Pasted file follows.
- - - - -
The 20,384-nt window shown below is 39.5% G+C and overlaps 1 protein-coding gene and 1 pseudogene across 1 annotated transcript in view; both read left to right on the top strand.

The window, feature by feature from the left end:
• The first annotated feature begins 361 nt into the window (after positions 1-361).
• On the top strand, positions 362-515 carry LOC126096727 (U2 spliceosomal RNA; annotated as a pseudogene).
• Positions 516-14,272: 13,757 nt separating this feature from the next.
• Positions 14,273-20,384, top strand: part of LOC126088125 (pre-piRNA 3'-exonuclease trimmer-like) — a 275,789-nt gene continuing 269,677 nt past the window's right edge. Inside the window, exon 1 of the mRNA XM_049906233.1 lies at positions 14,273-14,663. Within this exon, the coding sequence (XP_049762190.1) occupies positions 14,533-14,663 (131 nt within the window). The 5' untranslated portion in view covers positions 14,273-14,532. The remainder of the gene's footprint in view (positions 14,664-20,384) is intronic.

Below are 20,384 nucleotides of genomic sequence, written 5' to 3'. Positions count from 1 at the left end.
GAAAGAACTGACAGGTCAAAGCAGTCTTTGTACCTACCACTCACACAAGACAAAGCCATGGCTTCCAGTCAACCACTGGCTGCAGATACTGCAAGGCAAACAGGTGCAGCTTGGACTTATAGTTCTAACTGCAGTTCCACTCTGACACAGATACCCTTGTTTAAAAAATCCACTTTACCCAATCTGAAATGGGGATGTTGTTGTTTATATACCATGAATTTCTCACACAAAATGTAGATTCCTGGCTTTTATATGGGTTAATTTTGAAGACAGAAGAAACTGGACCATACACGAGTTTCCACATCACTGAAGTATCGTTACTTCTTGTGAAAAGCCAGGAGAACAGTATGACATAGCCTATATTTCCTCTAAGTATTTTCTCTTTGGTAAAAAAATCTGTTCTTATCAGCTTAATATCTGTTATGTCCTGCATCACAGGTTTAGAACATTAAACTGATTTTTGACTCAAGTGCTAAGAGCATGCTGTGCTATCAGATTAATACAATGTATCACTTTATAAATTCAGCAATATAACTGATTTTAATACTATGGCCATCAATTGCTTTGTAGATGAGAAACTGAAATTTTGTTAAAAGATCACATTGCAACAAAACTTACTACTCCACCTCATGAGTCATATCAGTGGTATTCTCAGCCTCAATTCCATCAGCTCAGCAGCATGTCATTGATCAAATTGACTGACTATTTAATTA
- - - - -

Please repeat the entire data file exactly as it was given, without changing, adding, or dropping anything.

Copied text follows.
The 20,384-nt window shown below is 39.5% G+C and overlaps 1 protein-coding gene and 1 pseudogene across 1 annotated transcript in view; both read left to right on the top strand.

The window, feature by feature from the left end:
• The first annotated feature begins 361 nt into the window (after positions 1-361).
• On the top strand, positions 362-515 carry LOC126096727 (U2 spliceosomal RNA; annotated as a pseudogene).
• Positions 516-14,272: 13,757 nt separating this feature from the next.
• Positions 14,273-20,384, top strand: part of LOC126088125 (pre-piRNA 3'-exonuclease trimmer-like) — a 275,789-nt gene continuing 269,677 nt past the window's right edge. Inside the window, exon 1 of the mRNA XM_049906233.1 lies at positions 14,273-14,663. Within this exon, the coding sequence (XP_049762190.1) occupies positions 14,533-14,663 (131 nt within the window). The 5' untranslated portion in view covers positions 14,273-14,532. The remainder of the gene's footprint in view (positions 14,664-20,384) is intronic.

Below are 20,384 nucleotides of genomic sequence, written 5' to 3'. Positions count from 1 at the left end.
GAAAGAACTGACAGGTCAAAGCAGTCTTTGTACCTACCACTCACACAAGACAAAGCCATGGCTTCCAGTCAACCACTGGCTGCAGATACTGCAAGGCAAACAGGTGCAGCTTGGACTTATAGTTCTAACTGCAGTTCCACTCTGACACAGATACCCTTGTTTAAAAAATCCACTTTACCCAATCTGAAATGGGGATGTTGTTGTTTATATACCATGAATTTCTCACACAAAATGTAGATTCCTGGCTTTTATATGGGTTAATTTTGAAGACAGAAGAAACTGGACCATACACGAGTTTCCACATCACTGAAGTATCGTTACTTCTTGTGAAAAGCCAGGAGAACAGTATGACATAGCCTATATTTCCTCTAAGTATTTTCTCTTTGGTAAAAAAATCTGTTCTTATCAGCTTAATATCTGTTATGTCCTGCATCACAGGTTTAGAACATTAAACTGATTTTTGACTCAAGTGCTAAGAGCATGCTGTGCTATCAGATTAATACAATGTATCACTTTATAAATTCAGCAATATAACTGATTTTAATACTATGGCCATCAATTGCTTTGTAGATGAGAAACTGAAATTTTGTTAAAAGATCACATTGCAACAAAACTTACTACTCCACCTCATGAGTCATATCAGTGGTATTCTCAGCCTCAATTCCATCAGCTCAGCAGCATGTCATTGATCAAATTGACTGACTATTTAATTA